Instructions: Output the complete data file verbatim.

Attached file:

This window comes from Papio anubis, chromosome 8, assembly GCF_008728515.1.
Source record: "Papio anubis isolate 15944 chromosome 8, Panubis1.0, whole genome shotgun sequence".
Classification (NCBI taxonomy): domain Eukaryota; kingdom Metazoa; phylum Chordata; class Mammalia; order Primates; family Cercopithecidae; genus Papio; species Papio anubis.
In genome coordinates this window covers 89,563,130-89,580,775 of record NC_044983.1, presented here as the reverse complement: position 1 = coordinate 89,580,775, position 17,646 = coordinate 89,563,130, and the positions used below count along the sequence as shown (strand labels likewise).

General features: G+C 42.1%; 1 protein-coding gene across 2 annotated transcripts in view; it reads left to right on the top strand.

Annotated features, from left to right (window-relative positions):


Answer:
This window comes from Papio anubis, chromosome 8, assembly GCF_008728515.1.
Source record: "Papio anubis isolate 15944 chromosome 8, Panubis1.0, whole genome shotgun sequence".
Classification (NCBI taxonomy): domain Eukaryota; kingdom Metazoa; phylum Chordata; class Mammalia; order Primates; family Cercopithecidae; genus Papio; species Papio anubis.
In genome coordinates this window covers 89,563,130-89,580,775 of record NC_044983.1, presented here as the reverse complement: position 1 = coordinate 89,580,775, position 17,646 = coordinate 89,563,130, and the positions used below count along the sequence as shown (strand labels likewise).

General features: G+C 42.1%; 1 protein-coding gene across 2 annotated transcripts in view; it reads left to right on the top strand.

Annotated features, from left to right (window-relative positions):